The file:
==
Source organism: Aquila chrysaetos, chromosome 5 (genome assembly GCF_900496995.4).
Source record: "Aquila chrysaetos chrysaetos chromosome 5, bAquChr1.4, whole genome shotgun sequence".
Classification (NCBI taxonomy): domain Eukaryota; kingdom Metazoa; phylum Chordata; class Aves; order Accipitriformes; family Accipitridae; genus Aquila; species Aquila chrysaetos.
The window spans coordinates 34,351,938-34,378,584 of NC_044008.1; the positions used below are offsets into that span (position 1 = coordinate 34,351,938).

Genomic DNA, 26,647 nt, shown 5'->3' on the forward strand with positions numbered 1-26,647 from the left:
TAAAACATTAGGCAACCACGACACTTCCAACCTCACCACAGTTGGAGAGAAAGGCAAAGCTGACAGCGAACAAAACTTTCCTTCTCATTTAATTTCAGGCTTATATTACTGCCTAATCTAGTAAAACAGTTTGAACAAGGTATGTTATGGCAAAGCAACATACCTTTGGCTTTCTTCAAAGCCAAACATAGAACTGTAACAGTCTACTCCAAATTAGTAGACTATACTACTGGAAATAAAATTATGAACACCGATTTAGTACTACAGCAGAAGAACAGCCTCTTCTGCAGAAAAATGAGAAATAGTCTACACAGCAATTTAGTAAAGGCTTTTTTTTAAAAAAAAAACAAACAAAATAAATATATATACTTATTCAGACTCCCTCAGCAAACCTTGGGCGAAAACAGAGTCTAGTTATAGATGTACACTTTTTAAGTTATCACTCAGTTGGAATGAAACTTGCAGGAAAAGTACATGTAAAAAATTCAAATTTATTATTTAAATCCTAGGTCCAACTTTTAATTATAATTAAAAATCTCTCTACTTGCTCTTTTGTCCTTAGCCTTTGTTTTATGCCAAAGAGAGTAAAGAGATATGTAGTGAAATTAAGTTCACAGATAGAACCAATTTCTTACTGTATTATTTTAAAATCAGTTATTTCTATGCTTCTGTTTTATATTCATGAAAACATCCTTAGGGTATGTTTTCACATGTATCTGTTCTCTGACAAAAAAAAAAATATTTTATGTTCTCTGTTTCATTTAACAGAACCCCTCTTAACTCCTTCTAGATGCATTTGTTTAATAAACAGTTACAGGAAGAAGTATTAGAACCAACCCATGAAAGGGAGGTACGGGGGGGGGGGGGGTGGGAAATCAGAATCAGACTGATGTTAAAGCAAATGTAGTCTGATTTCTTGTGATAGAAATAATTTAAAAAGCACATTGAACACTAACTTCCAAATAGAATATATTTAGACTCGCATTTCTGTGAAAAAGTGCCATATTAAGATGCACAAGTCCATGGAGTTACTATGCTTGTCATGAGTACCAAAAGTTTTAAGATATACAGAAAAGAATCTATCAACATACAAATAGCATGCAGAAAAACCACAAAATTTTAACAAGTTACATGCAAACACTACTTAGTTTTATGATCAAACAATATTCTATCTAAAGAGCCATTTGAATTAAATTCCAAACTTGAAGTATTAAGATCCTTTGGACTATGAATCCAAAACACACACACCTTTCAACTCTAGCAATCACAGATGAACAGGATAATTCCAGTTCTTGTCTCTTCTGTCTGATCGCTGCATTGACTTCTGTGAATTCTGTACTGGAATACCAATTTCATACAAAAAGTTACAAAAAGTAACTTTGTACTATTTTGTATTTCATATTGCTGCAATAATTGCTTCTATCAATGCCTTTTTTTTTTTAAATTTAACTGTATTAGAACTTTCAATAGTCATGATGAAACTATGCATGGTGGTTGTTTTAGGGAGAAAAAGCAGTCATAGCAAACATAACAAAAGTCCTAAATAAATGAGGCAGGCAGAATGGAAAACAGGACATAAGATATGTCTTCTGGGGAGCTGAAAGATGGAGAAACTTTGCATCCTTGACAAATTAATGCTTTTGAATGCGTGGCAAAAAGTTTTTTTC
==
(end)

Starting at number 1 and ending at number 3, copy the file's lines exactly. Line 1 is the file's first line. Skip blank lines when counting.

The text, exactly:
Source organism: Aquila chrysaetos, chromosome 5 (genome assembly GCF_900496995.4).
Source record: "Aquila chrysaetos chrysaetos chromosome 5, bAquChr1.4, whole genome shotgun sequence".
Classification (NCBI taxonomy): domain Eukaryota; kingdom Metazoa; phylum Chordata; class Aves; order Accipitriformes; family Accipitridae; genus Aquila; species Aquila chrysaetos.